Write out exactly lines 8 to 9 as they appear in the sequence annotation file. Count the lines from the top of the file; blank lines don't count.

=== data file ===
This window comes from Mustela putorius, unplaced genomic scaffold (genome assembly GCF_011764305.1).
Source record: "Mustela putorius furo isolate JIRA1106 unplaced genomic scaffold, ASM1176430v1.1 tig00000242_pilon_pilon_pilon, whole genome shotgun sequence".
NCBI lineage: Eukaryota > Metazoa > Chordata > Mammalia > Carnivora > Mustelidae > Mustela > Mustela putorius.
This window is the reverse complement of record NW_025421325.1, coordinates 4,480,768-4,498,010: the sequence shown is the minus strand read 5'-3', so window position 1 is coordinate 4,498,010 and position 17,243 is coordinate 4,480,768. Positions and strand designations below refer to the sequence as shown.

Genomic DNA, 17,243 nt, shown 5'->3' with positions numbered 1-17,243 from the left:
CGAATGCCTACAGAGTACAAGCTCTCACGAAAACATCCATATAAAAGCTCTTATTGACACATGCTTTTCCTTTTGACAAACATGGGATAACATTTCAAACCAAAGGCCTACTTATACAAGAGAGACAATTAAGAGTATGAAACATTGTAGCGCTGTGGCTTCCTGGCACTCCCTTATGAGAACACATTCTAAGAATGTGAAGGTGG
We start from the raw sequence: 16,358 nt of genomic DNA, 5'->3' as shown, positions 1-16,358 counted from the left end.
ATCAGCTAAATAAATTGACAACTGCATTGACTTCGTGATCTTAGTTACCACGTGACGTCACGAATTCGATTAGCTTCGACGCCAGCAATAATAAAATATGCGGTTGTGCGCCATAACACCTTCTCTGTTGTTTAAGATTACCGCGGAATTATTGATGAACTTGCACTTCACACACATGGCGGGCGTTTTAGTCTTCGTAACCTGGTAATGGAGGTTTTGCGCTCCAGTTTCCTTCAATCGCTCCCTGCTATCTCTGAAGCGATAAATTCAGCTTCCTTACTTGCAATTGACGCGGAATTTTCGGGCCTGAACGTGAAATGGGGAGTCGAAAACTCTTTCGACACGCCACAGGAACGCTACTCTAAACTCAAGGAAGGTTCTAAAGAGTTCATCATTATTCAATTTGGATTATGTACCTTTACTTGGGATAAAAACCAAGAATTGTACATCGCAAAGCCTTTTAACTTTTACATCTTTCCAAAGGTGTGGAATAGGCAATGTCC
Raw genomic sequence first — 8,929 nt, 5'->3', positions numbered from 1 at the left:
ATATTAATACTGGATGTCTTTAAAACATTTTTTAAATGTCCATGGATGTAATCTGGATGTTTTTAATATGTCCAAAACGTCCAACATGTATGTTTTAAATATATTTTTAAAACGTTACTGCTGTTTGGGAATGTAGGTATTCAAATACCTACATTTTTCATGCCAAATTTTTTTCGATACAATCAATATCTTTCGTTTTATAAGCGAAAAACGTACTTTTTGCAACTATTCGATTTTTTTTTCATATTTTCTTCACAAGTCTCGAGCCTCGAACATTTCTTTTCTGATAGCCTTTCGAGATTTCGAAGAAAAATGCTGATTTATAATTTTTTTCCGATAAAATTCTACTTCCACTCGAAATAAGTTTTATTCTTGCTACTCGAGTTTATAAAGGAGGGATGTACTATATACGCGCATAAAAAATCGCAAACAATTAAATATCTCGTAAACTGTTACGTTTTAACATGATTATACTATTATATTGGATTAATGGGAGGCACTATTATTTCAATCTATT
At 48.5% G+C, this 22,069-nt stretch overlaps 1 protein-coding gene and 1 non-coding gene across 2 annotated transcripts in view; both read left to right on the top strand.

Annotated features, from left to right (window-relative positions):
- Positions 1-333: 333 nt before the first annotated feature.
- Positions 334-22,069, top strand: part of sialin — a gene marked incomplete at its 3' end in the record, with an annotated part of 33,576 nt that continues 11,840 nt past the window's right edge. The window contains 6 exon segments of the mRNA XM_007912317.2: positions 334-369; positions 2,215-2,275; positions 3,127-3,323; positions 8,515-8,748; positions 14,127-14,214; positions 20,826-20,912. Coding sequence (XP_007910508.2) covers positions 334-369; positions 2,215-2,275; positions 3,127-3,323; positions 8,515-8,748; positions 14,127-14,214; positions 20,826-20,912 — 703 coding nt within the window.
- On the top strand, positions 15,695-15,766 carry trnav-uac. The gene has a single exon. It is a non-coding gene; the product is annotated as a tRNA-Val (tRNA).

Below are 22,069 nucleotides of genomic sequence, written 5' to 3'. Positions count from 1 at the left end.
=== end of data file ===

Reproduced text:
ATCAGCTAAATAAATTGACAACTGCATTGACTTCGTGATCTTAGTTACCACGTGACGTCACGAATTCGATTAGCTTCGACGCCAGCAATAATAAAATATGCGGTTGTGCGCCATAACACCTTCTCTGTTGTTTAAGATTACCGCGGAATTATTGATGAACTTGCACTTCACACACATGGCGGGCGTTTTAGTCTTCGTAACCTGGTAATGGAGGTTTTGCGCTCCAGTTTCCTTCAATCGCTCCCTGCTATCTCTGAAGCGATAAATTCAGCTTCCTTACTTGCAATTGACGCGGAATTTTCGGGCCTGAACGTGAAATGGGGAGTCGAAAACTCTTTCGACACGCCACAGGAACGCTACTCTAAACTCAAGGAAGGTTCTAAAGAGTTCATCATTATTCAATTTGGATTATGTACCTTTACTTGGGATAAAAACCAAGAATTGTACATCGCAAAGCCTTTTAACTTTTACATCTTTCCAAAGGTGTGGAATAGGCAATGTCC
Raw genomic sequence first — 8,929 nt, 5'->3', positions numbered from 1 at the left: